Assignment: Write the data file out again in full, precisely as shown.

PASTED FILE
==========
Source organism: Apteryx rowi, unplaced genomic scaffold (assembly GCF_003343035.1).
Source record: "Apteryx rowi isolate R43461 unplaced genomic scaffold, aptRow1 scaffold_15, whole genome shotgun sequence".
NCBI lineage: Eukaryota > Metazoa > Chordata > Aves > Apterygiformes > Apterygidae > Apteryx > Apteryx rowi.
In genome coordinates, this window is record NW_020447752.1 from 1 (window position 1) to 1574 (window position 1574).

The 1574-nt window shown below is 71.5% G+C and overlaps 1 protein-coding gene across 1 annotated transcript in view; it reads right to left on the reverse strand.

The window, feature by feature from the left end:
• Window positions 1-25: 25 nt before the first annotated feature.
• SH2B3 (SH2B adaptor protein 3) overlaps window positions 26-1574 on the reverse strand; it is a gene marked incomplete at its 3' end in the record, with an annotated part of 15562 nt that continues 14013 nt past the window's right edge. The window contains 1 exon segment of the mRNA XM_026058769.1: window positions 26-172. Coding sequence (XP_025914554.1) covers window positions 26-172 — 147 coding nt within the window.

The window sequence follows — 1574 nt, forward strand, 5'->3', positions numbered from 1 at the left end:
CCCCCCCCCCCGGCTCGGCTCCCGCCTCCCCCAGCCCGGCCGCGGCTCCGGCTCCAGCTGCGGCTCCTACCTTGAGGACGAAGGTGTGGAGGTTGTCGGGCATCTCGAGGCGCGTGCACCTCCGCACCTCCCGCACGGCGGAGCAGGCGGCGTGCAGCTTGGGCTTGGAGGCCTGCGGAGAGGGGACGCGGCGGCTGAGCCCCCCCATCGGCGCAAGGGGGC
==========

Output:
Source organism: Apteryx rowi, unplaced genomic scaffold (assembly GCF_003343035.1).
Source record: "Apteryx rowi isolate R43461 unplaced genomic scaffold, aptRow1 scaffold_15, whole genome shotgun sequence".
NCBI lineage: Eukaryota > Metazoa > Chordata > Aves > Apterygiformes > Apterygidae > Apteryx > Apteryx rowi.
In genome coordinates, this window is record NW_020447752.1 from 1 (window position 1) to 1574 (window position 1574).

The 1574-nt window shown below is 71.5% G+C and overlaps 1 protein-coding gene across 1 annotated transcript in view; it reads right to left on the reverse strand.

The window, feature by feature from the left end:
• Window positions 1-25: 25 nt before the first annotated feature.
• SH2B3 (SH2B adaptor protein 3) overlaps window positions 26-1574 on the reverse strand; it is a gene marked incomplete at its 3' end in the record, with an annotated part of 15562 nt that continues 14013 nt past the window's right edge. The window contains 1 exon segment of the mRNA XM_026058769.1: window positions 26-172. Coding sequence (XP_025914554.1) covers window positions 26-172 — 147 coding nt within the window.

The window sequence follows — 1574 nt, forward strand, 5'->3', positions numbered from 1 at the left end:
CCCCCCCCCCCGGCTCGGCTCCCGCCTCCCCCAGCCCGGCCGCGGCTCCGGCTCCAGCTGCGGCTCCTACCTTGAGGACGAAGGTGTGGAGGTTGTCGGGCATCTCGAGGCGCGTGCACCTCCGCACCTCCCGCACGGCGGAGCAGGCGGCGTGCAGCTTGGGCTTGGAGGCCTGCGGAGAGGGGACGCGGCGGCTGAGCCCCCCCATCGGCGCAAGGGGGC